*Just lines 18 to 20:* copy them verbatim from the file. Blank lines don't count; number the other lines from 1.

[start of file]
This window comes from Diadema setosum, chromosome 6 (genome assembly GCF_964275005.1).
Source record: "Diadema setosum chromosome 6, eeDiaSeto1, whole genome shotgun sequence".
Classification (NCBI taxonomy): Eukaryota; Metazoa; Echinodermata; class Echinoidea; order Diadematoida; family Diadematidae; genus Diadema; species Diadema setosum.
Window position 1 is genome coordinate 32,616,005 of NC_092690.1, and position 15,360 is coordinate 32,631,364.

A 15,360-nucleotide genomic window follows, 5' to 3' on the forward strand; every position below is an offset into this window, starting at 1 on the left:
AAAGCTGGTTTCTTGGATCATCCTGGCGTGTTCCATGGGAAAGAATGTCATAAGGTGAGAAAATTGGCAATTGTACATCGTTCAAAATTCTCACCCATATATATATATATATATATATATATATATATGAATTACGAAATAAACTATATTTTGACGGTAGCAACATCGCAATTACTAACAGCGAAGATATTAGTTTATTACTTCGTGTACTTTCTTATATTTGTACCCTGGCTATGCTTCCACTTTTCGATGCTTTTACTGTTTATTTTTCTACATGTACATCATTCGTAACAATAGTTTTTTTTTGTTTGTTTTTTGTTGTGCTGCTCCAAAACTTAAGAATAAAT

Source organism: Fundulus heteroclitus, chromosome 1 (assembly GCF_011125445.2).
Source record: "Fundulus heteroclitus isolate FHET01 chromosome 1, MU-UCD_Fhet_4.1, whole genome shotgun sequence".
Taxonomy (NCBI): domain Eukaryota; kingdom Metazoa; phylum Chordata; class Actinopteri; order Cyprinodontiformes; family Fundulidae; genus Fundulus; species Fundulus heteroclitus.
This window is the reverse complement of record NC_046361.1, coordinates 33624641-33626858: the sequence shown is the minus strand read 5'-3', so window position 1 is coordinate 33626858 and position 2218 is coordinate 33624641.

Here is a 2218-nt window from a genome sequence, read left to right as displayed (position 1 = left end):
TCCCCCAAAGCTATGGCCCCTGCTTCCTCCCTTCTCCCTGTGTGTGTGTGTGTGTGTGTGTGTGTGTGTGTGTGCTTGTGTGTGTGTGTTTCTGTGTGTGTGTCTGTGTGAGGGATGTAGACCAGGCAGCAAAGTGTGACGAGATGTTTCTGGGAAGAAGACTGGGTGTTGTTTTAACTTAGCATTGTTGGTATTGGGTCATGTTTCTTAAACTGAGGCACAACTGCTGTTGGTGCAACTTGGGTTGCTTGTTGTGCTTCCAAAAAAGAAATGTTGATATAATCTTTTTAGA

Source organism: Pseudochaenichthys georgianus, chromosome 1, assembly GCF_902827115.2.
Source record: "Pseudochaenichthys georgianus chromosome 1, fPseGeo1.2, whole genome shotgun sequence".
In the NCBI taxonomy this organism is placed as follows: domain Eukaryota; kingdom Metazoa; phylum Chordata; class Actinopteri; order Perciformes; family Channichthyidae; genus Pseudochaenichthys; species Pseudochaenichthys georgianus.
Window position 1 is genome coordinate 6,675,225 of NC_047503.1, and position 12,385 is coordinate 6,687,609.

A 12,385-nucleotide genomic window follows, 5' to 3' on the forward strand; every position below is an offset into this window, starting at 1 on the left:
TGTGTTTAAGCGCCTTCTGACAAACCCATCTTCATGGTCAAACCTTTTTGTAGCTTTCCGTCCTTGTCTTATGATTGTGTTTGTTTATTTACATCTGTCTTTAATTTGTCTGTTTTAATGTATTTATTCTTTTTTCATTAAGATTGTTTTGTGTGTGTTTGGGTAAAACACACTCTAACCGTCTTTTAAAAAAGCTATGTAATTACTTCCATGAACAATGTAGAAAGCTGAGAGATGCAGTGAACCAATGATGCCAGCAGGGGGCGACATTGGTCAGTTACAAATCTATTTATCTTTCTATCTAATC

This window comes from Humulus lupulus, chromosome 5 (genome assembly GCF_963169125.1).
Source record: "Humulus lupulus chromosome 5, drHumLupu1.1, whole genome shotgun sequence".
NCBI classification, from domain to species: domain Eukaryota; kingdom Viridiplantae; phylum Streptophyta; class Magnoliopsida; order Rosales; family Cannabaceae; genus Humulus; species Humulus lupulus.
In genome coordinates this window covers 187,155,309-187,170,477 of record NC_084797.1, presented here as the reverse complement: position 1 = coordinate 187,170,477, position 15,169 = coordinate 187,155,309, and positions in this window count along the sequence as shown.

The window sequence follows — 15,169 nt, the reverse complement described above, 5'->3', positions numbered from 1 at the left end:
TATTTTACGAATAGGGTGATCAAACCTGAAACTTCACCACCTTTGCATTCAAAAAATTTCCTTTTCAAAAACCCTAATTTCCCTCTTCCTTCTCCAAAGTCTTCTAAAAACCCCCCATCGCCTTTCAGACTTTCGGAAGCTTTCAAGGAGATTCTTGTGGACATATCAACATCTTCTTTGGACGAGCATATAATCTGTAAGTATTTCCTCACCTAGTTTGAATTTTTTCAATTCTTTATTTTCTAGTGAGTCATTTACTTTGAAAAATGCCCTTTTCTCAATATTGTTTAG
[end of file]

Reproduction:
TGTGTTTAAGCGCCTTCTGACAAACCCATCTTCATGGTCAAACCTTTTTGTAGCTTTCCGTCCTTGTCTTATGATTGTGTTTGTTTATTTACATCTGTCTTTAATTTGTCTGTTTTAATGTATTTATTCTTTTTTCATTAAGATTGTTTTGTGTGTGTTTGGGTAAAACACACTCTAACCGTCTTTTAAAAAAGCTATGTAATTACTTCCATGAACAATGTAGAAAGCTGAGAGATGCAGTGAACCAATGATGCCAGCAGGGGGCGACATTGGTCAGTTACAAATCTATTTATCTTTCTATCTAATC

This window comes from Humulus lupulus, chromosome 5 (genome assembly GCF_963169125.1).
Source record: "Humulus lupulus chromosome 5, drHumLupu1.1, whole genome shotgun sequence".